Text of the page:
Wednesday, 1 July 2009

Banshee 1.6 Beta 1 Review

Banshee is one of the popular audio players for GNOME, and maybe the first alternative to Rhythmbox, the default player coming with this desktop environment. Banshee has made some amazing things in the last year, especially since 1.0 came out. Each new release brings something new, it gets more stable and new features are added.

Banshee allows to organise media files in a collection, it supports plugins, podcasts, radio stations, integration, cover art fetching, playlist sorting, tag editor, ratings, notifications and even more.

Although this is not tagged as a stable release, I decided to take a look at it and see what is new since the 1.4 series. This beta comes with various new features, many bug fixes and improvements. To mention just a few:

One of the new features in 1.6 is the ability to match several characters to their ASCII equivalent when searching in the playlist. For example, o will also match รถ and vice versa. I think this is a great new feature, because it makes it easier to search and play tracks which have non-English characters in their names.

Banshee can now import the library from Rhythmbox, so if you want to made the transition from this player to Banshee, you don't have to worry for losing your library. The score column is now automatically updated after playing a song too.

Banshee has the same clean interface, typical to so many GTK audio players. Everything looks in place, everything is easy to find and intuitive to use. To the left there is the side panel, while the music library and the playlist takes most of the center area. The panel is located at the bottom of the main window. Here's how a usual instance of Banshee looks like:

Banshee 1.6 Beta 1 running in Ubuntu 9.04 Jaunty Jackalope

As I already mentioned, Banshee comes with integration (that means retrieval of recommended artists, top albums by playing artist, song submission, and the profile information - recently loved tracks, recently played tracks and top artists). integration

To conclude, I was positively impressed by this Banshee release. And it's only a beta currently, so the final release should be even more impressing! Great work, and a great, powerful audio player which really deserves not to be missing from a top audio players on Linux list.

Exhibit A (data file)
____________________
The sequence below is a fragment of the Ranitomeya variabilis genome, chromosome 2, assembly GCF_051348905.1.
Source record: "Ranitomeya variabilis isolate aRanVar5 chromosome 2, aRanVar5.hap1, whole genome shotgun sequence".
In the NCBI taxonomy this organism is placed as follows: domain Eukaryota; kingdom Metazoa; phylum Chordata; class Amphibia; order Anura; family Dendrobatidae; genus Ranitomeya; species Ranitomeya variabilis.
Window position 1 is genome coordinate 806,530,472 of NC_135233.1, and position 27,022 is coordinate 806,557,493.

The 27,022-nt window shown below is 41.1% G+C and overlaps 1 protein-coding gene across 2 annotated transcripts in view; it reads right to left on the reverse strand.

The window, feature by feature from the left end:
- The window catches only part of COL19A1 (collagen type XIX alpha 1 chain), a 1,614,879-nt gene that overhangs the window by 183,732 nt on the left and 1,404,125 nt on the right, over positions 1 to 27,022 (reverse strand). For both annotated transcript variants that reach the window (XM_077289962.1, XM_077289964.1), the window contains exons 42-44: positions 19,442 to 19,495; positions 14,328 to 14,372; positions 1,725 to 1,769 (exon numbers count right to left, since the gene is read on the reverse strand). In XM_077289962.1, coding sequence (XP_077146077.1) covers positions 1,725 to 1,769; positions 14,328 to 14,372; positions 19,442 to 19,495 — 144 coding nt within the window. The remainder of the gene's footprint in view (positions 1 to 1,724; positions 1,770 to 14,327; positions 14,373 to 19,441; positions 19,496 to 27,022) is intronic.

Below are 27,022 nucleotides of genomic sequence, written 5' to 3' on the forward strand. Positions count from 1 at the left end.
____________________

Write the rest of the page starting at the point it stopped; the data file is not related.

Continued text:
Banshee homepage


Earthling said...

I'd like to mention here that Banshee is a C# / Mono application, and therefore we should discourage new users from using it or coming to depend on it. Please se RMS' blog-post on this topic:

The Scientist said...

If we were to do everything RMS says, we should also use neither Ubuntu nor even Debian, which despite the latters extremely strict freedom guidelines, apparently strike Mr. Stallman as insufficiently free. RMS has some slightly odd conceptions about freedom, and, to be honest, is a bit paranoid.

On mono specifically, if Canonical's lawyers think its OK (, I'd go with them over Stallman.


On Banshee: I tried it (1.4), but my library is big enough that the search-as-you-type made the interface slow to respond for a second or so when you typed something in, which I found annoying. I'm currently using MPD with the GMPC client, which handles it much better.

Earthling said...

The risk/reward analysis on Mono clearly indicates that Fedora's choice to remove it from the live CD / default install is the right one.
The main thrust behind Mono at Canonical is an ex-Microsoftie, look at his LinkedIn profile:
In somewhat related news, Fedora, a distro that respects my choice not to have Mono preinstalled, is overtaking Ubuntu on distrowatch (for last 30 and last 7 days).

The Scientist said...

> The risk/reward analysis on Mono clearly indicates that Fedora's choice to remove it from the live CD / default install is the right one.

Fedora didn't remove mono from the liveCD due to a "risk/reward analysis", they removed it, quoting from their release notes, "due to lack of space". Mono is still available in the default repositories.

To imply that everything excluded from the desktop liveCD (which, at 650MB, can only hold a very, very small fraction of the software in the repositories) is excluded out of risk is *such* blatant nonsense that I suspect you're trolling.

(In case you're not: For your edification, Fedora packages with legal problems, such as libdvdcss, are excluded from the main repositories altogether; they're typically found in third party repos such as Livna).

tom wright said...

A lot has happened since RMS posted this including Microsoft publishing a legally binding agreement not to sue anyone over patents regarding C# which specifically includes GPLed software - I think that pretty conclusively clears up the legal issues at least

Anonymous said...

I would LOVE to see a review of Jajuk 1.8

Why isn't this player more popular???>